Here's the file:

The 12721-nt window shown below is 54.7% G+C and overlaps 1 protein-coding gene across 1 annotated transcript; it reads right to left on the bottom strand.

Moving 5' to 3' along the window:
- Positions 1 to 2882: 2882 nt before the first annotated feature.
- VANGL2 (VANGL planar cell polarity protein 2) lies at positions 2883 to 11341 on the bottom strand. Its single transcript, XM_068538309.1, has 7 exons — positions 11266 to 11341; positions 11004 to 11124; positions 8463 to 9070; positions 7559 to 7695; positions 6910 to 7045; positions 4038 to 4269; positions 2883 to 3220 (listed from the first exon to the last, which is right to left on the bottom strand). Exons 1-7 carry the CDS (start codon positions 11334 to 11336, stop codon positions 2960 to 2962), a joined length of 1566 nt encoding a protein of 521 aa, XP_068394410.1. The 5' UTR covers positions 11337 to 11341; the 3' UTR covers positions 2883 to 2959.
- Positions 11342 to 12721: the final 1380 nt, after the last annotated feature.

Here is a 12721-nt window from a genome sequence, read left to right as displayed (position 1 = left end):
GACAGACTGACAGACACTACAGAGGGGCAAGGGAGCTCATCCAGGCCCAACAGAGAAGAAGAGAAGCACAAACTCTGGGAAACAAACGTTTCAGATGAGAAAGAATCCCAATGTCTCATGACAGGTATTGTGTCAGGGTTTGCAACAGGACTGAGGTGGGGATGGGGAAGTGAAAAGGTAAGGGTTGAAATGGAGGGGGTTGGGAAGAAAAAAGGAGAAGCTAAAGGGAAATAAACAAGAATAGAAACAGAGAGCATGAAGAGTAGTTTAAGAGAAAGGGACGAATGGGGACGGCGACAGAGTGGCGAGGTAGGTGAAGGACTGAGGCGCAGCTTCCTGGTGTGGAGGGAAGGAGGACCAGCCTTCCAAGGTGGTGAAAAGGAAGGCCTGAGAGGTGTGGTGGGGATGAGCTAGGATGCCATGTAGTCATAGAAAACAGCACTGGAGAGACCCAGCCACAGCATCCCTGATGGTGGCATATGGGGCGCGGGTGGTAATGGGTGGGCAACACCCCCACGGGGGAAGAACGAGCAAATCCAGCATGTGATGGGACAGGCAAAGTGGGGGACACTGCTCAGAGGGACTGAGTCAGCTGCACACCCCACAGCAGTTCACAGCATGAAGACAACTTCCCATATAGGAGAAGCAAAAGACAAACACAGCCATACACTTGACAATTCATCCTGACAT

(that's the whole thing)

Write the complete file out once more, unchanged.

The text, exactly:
The 12721-nt window shown below is 54.7% G+C and overlaps 1 protein-coding gene across 1 annotated transcript; it reads right to left on the bottom strand.

Moving 5' to 3' along the window:
- Positions 1 to 2882: 2882 nt before the first annotated feature.
- VANGL2 (VANGL planar cell polarity protein 2) lies at positions 2883 to 11341 on the bottom strand. Its single transcript, XM_068538309.1, has 7 exons — positions 11266 to 11341; positions 11004 to 11124; positions 8463 to 9070; positions 7559 to 7695; positions 6910 to 7045; positions 4038 to 4269; positions 2883 to 3220 (listed from the first exon to the last, which is right to left on the bottom strand). Exons 1-7 carry the CDS (start codon positions 11334 to 11336, stop codon positions 2960 to 2962), a joined length of 1566 nt encoding a protein of 521 aa, XP_068394410.1. The 5' UTR covers positions 11337 to 11341; the 3' UTR covers positions 2883 to 2959.
- Positions 11342 to 12721: the final 1380 nt, after the last annotated feature.

Here is a 12721-nt window from a genome sequence, read left to right as displayed (position 1 = left end):
GACAGACTGACAGACACTACAGAGGGGCAAGGGAGCTCATCCAGGCCCAACAGAGAAGAAGAGAAGCACAAACTCTGGGAAACAAACGTTTCAGATGAGAAAGAATCCCAATGTCTCATGACAGGTATTGTGTCAGGGTTTGCAACAGGACTGAGGTGGGGATGGGGAAGTGAAAAGGTAAGGGTTGAAATGGAGGGGGTTGGGAAGAAAAAAGGAGAAGCTAAAGGGAAATAAACAAGAATAGAAACAGAGAGCATGAAGAGTAGTTTAAGAGAAAGGGACGAATGGGGACGGCGACAGAGTGGCGAGGTAGGTGAAGGACTGAGGCGCAGCTTCCTGGTGTGGAGGGAAGGAGGACCAGCCTTCCAAGGTGGTGAAAAGGAAGGCCTGAGAGGTGTGGTGGGGATGAGCTAGGATGCCATGTAGTCATAGAAAACAGCACTGGAGAGACCCAGCCACAGCATCCCTGATGGTGGCATATGGGGCGCGGGTGGTAATGGGTGGGCAACACCCCCACGGGGGAAGAACGAGCAAATCCAGCATGTGATGGGACAGGCAAAGTGGGGGACACTGCTCAGAGGGACTGAGTCAGCTGCACACCCCACAGCAGTTCACAGCATGAAGACAACTTCCCATATAGGAGAAGCAAAAGACAAACACAGCCATACACTTGACAATTCATCCTGACAT